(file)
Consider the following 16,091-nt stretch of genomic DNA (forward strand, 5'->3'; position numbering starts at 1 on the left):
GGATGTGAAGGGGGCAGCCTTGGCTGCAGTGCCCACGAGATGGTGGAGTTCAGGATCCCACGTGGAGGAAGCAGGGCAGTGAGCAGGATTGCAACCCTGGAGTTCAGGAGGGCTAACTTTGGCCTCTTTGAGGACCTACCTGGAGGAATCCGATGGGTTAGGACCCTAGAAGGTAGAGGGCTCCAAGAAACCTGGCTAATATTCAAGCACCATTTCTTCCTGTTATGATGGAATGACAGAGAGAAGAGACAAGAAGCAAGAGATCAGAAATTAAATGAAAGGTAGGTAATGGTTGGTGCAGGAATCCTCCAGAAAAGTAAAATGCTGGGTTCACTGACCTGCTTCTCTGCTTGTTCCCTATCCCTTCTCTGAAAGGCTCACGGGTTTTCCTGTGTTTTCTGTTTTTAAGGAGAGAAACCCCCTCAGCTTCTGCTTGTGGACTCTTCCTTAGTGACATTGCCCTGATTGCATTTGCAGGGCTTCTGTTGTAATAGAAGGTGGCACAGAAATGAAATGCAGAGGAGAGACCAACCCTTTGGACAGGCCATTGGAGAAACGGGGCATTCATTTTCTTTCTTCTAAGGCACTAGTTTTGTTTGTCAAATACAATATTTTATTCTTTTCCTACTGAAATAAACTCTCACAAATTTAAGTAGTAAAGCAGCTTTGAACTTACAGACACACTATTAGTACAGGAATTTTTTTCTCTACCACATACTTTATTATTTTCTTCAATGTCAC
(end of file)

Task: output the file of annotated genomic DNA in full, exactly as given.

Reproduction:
Consider the following 16,091-nt stretch of genomic DNA (forward strand, 5'->3'; position numbering starts at 1 on the left):
GGATGTGAAGGGGGCAGCCTTGGCTGCAGTGCCCACGAGATGGTGGAGTTCAGGATCCCACGTGGAGGAAGCAGGGCAGTGAGCAGGATTGCAACCCTGGAGTTCAGGAGGGCTAACTTTGGCCTCTTTGAGGACCTACCTGGAGGAATCCGATGGGTTAGGACCCTAGAAGGTAGAGGGCTCCAAGAAACCTGGCTAATATTCAAGCACCATTTCTTCCTGTTATGATGGAATGACAGAGAGAAGAGACAAGAAGCAAGAGATCAGAAATTAAATGAAAGGTAGGTAATGGTTGGTGCAGGAATCCTCCAGAAAAGTAAAATGCTGGGTTCACTGACCTGCTTCTCTGCTTGTTCCCTATCCCTTCTCTGAAAGGCTCACGGGTTTTCCTGTGTTTTCTGTTTTTAAGGAGAGAAACCCCCTCAGCTTCTGCTTGTGGACTCTTCCTTAGTGACATTGCCCTGATTGCATTTGCAGGGCTTCTGTTGTAATAGAAGGTGGCACAGAAATGAAATGCAGAGGAGAGACCAACCCTTTGGACAGGCCATTGGAGAAACGGGGCATTCATTTTCTTTCTTCTAAGGCACTAGTTTTGTTTGTCAAATACAATATTTTATTCTTTTCCTACTGAAATAAACTCTCACAAATTTAAGTAGTAAAGCAGCTTTGAACTTACAGACACACTATTAGTACAGGAATTTTTTTCTCTACCACATACTTTATTATTTTCTTCAATGTCAC